Driver Monitoring: Risk Management Myths

Are your drivers as competent behind the wheel as you think they are? (Photo: Shutterstock)

Are your drivers as competent behind the wheel as you think they are?
(Photo: Shutterstock)

Buy into these myths, and you may be putting your drivers and your business at risk.

Driver safety is a major concern for organizations today. As a fleet manager, you not only have the responsibility to keep your employees safe while behind the wheel, but you’ve also got a bigger picture to keep in mind – the well-being of your company.

SambaSafety, the cloud-based risk management solutions provider, with clients throughout the U.S. and Canada, recently released a “White Paper,” which portends to debunk three common driver risk management myths.

Here’s a summary of why they believe them to be myths, and a game plan it believes will keep you from falling prey to their destructive powers…

Myth One: “Background checks, public records, and license status checks upon hire give me the information I need about the safety of my drivers.”

While this information is a critical first step to a comprehensive view of a driver’s performance, it can never tell the whole story. Taken carte blanche or interpreted in silos is risky business.

Canadian provinces and U.S. states can only disclose so much information, and they don’t update their databases in real time — there will always be some lag. And when it comes to violations on driver records, the information is not nearly specific enough. You are often in the dark about the nature of the violation, and sometimes drivers can lose their licenses for non-driving factors.

Myth Two: “If I pull Motor Vehicle Records once or twice a year, it’s enough.”

According to SambaSafety, anything less than a monthly review of your drivers’/employees’ driving behaviour creates a blind spot in what you know about your drivers — and when you know it.

Going to your respective provincial ministries for driving records every month is a great expense — in dollars and time. But new technologies enable you to check driver records every month for changes without buying them. If activity is found, only then is a driving record purchased.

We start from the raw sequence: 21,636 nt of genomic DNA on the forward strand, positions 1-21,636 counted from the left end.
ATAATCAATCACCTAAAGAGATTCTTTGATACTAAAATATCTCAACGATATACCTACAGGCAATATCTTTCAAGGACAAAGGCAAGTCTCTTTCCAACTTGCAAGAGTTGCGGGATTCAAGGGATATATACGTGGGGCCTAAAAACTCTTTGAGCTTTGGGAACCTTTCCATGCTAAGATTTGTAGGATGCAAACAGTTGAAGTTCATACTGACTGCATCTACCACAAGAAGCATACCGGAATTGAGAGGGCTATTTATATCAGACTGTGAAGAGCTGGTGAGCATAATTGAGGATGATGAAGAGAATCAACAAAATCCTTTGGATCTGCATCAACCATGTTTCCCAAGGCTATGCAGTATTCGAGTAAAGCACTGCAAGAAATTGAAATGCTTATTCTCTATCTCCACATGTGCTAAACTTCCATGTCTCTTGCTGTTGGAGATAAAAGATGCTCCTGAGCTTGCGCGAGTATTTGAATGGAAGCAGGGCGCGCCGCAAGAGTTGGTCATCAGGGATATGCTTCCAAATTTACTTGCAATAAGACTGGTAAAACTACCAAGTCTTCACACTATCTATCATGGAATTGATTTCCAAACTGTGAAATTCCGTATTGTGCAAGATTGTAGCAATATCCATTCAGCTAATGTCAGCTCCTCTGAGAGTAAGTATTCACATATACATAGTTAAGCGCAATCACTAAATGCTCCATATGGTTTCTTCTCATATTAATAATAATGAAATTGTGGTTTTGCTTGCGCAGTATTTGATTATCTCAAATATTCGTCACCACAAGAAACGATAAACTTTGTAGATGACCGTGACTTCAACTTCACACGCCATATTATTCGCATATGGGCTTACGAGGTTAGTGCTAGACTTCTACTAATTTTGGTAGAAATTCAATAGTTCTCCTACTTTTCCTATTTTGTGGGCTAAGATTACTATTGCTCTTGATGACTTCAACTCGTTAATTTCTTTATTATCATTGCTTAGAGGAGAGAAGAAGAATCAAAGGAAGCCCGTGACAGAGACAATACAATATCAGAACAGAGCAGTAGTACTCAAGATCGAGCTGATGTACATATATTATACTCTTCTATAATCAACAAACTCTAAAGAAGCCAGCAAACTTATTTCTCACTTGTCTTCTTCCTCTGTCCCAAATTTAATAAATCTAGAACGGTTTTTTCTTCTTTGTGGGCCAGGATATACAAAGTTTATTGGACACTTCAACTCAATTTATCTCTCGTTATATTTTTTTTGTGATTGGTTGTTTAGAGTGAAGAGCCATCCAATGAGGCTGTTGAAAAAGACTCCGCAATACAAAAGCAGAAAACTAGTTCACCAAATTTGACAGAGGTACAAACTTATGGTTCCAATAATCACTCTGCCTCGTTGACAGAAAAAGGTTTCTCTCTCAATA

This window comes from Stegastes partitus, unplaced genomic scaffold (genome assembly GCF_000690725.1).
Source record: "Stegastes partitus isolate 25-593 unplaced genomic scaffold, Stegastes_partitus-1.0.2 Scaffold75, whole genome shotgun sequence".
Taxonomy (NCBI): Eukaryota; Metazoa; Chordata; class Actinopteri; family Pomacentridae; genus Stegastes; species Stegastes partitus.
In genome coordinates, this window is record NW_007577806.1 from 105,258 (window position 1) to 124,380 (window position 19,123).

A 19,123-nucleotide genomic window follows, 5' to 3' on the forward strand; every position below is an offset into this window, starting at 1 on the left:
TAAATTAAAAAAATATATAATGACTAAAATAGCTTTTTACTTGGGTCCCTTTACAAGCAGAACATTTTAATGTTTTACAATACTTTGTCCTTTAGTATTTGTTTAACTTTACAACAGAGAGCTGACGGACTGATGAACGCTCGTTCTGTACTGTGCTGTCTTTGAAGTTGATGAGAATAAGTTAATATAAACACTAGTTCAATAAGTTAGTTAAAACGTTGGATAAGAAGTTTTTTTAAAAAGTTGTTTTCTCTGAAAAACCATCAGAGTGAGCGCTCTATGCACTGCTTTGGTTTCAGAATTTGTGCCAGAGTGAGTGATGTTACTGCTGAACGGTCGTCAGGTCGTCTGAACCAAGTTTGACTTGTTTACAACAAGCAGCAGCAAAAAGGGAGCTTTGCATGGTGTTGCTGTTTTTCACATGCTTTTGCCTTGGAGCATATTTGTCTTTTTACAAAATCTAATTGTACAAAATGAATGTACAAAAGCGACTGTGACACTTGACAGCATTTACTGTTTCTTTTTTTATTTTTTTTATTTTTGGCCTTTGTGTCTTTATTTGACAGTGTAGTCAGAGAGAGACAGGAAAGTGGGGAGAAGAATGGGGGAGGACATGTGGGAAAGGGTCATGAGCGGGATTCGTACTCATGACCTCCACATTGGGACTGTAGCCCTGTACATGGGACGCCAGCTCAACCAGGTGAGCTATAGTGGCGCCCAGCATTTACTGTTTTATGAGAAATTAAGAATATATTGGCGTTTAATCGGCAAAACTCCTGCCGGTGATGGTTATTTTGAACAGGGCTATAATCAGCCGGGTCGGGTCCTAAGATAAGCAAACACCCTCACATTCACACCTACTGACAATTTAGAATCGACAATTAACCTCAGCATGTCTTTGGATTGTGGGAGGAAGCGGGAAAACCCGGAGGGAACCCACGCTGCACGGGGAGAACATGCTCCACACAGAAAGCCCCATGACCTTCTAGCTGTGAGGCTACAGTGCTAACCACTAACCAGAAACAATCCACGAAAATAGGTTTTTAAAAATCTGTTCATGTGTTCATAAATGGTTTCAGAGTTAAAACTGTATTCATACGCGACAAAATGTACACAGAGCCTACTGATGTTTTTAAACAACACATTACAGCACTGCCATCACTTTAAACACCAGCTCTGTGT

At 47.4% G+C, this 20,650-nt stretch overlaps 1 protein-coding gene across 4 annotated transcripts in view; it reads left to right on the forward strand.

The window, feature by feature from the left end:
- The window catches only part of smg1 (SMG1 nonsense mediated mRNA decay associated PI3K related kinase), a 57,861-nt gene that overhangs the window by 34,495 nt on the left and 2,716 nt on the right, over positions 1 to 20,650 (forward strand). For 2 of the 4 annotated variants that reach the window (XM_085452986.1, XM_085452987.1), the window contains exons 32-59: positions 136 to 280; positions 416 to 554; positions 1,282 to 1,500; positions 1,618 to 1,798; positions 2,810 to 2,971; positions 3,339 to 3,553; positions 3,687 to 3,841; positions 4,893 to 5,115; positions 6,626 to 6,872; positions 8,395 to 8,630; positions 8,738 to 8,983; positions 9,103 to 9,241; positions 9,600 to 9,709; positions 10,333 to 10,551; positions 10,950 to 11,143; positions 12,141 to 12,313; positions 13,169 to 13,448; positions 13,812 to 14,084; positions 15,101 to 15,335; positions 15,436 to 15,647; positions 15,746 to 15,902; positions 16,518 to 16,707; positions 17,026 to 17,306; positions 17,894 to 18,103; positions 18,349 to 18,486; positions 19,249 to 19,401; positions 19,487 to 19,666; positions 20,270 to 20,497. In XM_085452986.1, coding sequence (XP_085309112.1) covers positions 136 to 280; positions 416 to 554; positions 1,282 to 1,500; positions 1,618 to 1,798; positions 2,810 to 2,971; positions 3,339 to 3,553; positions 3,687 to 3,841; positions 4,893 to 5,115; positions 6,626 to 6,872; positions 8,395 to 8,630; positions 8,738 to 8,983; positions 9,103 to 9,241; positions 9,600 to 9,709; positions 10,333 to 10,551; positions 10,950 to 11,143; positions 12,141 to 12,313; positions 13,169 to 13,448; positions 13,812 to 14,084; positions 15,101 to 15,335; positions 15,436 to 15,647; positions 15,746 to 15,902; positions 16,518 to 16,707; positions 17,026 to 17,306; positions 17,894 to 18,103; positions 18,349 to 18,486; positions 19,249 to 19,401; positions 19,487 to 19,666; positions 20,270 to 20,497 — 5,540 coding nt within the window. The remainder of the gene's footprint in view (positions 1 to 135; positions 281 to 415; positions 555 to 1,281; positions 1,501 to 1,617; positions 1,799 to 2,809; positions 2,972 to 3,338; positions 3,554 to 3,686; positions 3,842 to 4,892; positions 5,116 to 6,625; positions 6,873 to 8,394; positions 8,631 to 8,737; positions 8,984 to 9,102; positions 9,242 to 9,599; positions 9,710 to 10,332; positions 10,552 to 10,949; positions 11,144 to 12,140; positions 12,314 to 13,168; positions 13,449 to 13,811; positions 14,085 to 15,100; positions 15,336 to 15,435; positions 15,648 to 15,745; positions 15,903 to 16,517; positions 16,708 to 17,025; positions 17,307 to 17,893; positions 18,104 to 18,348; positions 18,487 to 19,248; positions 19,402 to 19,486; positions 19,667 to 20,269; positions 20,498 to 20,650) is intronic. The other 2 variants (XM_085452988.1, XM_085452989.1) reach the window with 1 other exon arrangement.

Myth Three: “Telematics and GPS data provides all the monitoring information I need.”

While information gleamed from telematics and GPS is invaluable, it’s only part of the whole picture. What about driver performance during non-working hours? Statistics show that the majority of accidents occur between 6 pm and 3 am — when the majority of employees are not working.

Best practices for comprehensive driver monitoring

Information is just the raw material for a driver-monitoring program. You need to connect the dots, monitor over time, and correct and influence behaviour.

With that in mind, here are four key components that SambaSafety notes are key to running a comprehensive driver-monitoring program.

• Establish a baseline with the government-issued three-year driver history. All future monitoring activities will be compared to this baseline.

• Monitor monthly, at least.

• Expand your depth and breath of coverage, by monitoring all employees in all jurisdictions (including those driving personal vehicles while on the job), and by mining multiple data sources. Leverage growing technology in this area.

• Take action. Insight into a driver’s behaviour provides you with the ability to take corrective action, including enrollment into a driver-training program.

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